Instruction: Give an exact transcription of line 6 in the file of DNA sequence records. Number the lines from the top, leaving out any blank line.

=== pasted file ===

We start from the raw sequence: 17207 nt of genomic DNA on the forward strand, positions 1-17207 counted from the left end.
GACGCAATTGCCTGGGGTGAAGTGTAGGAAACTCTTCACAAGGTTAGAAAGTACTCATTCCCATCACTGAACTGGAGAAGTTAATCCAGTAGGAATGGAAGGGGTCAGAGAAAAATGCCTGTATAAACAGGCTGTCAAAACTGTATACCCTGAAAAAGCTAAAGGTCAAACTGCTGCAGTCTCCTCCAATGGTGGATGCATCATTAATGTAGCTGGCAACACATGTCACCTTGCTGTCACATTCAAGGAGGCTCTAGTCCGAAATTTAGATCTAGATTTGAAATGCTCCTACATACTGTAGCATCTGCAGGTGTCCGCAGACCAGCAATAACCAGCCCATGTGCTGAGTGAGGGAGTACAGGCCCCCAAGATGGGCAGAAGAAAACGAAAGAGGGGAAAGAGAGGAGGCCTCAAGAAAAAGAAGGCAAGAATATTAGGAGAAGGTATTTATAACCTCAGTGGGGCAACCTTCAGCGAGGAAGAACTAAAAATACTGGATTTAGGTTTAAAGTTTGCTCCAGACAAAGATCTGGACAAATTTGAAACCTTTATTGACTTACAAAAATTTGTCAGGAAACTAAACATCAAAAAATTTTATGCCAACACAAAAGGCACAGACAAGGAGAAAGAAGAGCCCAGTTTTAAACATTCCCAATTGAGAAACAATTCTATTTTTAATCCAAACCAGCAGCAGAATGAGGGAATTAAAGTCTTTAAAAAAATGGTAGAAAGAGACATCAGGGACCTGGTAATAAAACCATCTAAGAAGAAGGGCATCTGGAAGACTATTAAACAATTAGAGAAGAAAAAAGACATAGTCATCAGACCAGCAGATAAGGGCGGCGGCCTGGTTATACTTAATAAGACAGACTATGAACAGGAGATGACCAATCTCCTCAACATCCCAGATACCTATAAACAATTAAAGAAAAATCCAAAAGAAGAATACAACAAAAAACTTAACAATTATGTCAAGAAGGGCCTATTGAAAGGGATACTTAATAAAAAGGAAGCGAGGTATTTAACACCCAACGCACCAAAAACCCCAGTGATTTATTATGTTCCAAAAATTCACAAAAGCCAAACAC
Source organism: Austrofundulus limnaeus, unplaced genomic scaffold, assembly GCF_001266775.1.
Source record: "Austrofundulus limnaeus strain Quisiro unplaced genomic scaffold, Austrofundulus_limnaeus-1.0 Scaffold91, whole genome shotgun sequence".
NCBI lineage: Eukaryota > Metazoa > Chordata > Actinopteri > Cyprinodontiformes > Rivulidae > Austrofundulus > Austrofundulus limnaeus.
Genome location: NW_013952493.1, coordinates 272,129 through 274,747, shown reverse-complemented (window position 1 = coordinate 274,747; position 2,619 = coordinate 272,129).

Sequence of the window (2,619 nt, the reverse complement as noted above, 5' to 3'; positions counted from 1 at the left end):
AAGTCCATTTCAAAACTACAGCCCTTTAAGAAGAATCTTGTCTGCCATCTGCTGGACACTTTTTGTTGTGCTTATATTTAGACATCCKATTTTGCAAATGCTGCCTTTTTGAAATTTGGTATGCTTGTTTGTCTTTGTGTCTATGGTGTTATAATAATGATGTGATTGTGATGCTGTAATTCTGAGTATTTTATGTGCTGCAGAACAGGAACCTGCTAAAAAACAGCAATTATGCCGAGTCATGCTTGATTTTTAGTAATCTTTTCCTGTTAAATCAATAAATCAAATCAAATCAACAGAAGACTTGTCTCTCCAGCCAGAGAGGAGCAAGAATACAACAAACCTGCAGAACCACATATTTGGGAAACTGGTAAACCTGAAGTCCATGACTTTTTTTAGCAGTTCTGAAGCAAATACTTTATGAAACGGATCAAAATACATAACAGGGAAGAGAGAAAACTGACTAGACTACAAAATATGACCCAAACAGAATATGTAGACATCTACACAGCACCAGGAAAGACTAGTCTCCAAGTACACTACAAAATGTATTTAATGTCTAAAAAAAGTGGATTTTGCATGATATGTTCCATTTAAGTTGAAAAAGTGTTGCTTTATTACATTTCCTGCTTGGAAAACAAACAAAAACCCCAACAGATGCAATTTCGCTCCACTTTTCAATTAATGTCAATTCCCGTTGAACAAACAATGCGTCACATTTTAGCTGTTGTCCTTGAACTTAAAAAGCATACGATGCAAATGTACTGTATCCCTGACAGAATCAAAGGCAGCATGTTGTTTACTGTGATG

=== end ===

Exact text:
Genome location: NW_013952493.1, coordinates 272,129 through 274,747, shown reverse-complemented (window position 1 = coordinate 274,747; position 2,619 = coordinate 272,129).